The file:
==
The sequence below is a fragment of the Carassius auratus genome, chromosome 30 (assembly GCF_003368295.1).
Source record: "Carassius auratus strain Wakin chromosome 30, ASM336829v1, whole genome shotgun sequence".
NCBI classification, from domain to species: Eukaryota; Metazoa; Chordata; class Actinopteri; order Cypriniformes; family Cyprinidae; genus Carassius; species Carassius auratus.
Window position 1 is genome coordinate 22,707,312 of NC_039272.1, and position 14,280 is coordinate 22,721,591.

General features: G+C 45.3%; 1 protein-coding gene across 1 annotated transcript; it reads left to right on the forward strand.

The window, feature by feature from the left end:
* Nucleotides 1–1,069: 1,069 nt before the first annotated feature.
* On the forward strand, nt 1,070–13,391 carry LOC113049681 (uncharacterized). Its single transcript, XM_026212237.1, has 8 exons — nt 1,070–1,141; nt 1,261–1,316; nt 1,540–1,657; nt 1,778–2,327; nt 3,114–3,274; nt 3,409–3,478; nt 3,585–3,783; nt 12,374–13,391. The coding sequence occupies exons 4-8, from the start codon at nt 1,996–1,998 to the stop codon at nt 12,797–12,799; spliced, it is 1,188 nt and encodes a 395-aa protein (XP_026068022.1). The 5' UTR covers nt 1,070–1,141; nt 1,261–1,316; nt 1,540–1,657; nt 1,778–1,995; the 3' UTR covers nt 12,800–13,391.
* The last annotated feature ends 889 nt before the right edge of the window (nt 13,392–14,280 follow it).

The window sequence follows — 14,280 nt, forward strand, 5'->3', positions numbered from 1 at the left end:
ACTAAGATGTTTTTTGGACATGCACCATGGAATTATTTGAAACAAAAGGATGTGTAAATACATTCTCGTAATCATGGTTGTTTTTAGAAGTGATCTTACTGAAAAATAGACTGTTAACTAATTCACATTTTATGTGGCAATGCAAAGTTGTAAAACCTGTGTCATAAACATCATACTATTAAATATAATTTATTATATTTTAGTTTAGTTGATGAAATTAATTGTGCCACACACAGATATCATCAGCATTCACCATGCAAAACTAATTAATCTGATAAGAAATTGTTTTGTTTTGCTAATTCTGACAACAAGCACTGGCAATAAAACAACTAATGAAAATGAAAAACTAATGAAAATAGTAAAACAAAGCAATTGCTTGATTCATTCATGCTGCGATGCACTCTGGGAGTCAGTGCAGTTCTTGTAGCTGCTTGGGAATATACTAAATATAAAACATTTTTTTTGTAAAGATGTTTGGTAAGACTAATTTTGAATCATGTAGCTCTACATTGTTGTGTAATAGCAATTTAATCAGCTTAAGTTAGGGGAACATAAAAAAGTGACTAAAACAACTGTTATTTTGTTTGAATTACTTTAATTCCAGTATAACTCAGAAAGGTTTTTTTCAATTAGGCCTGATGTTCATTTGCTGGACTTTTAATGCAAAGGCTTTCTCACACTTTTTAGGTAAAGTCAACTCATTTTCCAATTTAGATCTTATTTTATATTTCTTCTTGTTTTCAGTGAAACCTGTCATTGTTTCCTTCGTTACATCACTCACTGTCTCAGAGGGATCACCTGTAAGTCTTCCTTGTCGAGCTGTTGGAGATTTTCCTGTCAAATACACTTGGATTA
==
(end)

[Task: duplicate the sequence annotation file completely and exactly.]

The sequence below is a fragment of the Carassius auratus genome, chromosome 30 (assembly GCF_003368295.1).
Source record: "Carassius auratus strain Wakin chromosome 30, ASM336829v1, whole genome shotgun sequence".
NCBI classification, from domain to species: Eukaryota; Metazoa; Chordata; class Actinopteri; order Cypriniformes; family Cyprinidae; genus Carassius; species Carassius auratus.
Window position 1 is genome coordinate 22,707,312 of NC_039272.1, and position 14,280 is coordinate 22,721,591.

General features: G+C 45.3%; 1 protein-coding gene across 1 annotated transcript; it reads left to right on the forward strand.

The window, feature by feature from the left end:
* Nucleotides 1–1,069: 1,069 nt before the first annotated feature.
* On the forward strand, nt 1,070–13,391 carry LOC113049681 (uncharacterized). Its single transcript, XM_026212237.1, has 8 exons — nt 1,070–1,141; nt 1,261–1,316; nt 1,540–1,657; nt 1,778–2,327; nt 3,114–3,274; nt 3,409–3,478; nt 3,585–3,783; nt 12,374–13,391. The coding sequence occupies exons 4-8, from the start codon at nt 1,996–1,998 to the stop codon at nt 12,797–12,799; spliced, it is 1,188 nt and encodes a 395-aa protein (XP_026068022.1). The 5' UTR covers nt 1,070–1,141; nt 1,261–1,316; nt 1,540–1,657; nt 1,778–1,995; the 3' UTR covers nt 12,800–13,391.
* The last annotated feature ends 889 nt before the right edge of the window (nt 13,392–14,280 follow it).

The window sequence follows — 14,280 nt, forward strand, 5'->3', positions numbered from 1 at the left end:
ACTAAGATGTTTTTTGGACATGCACCATGGAATTATTTGAAACAAAAGGATGTGTAAATACATTCTCGTAATCATGGTTGTTTTTAGAAGTGATCTTACTGAAAAATAGACTGTTAACTAATTCACATTTTATGTGGCAATGCAAAGTTGTAAAACCTGTGTCATAAACATCATACTATTAAATATAATTTATTATATTTTAGTTTAGTTGATGAAATTAATTGTGCCACACACAGATATCATCAGCATTCACCATGCAAAACTAATTAATCTGATAAGAAATTGTTTTGTTTTGCTAATTCTGACAACAAGCACTGGCAATAAAACAACTAATGAAAATGAAAAACTAATGAAAATAGTAAAACAAAGCAATTGCTTGATTCATTCATGCTGCGATGCACTCTGGGAGTCAGTGCAGTTCTTGTAGCTGCTTGGGAATATACTAAATATAAAACATTTTTTTTGTAAAGATGTTTGGTAAGACTAATTTTGAATCATGTAGCTCTACATTGTTGTGTAATAGCAATTTAATCAGCTTAAGTTAGGGGAACATAAAAAAGTGACTAAAACAACTGTTATTTTGTTTGAATTACTTTAATTCCAGTATAACTCAGAAAGGTTTTTTTCAATTAGGCCTGATGTTCATTTGCTGGACTTTTAATGCAAAGGCTTTCTCACACTTTTTAGGTAAAGTCAACTCATTTTCCAATTTAGATCTTATTTTATATTTCTTCTTGTTTTCAGTGAAACCTGTCATTGTTTCCTTCGTTACATCACTCACTGTCTCAGAGGGATCACCTGTAAGTCTTCCTTGTCGAGCTGTTGGAGATTTTCCTGTCAAATACACTTGGATTA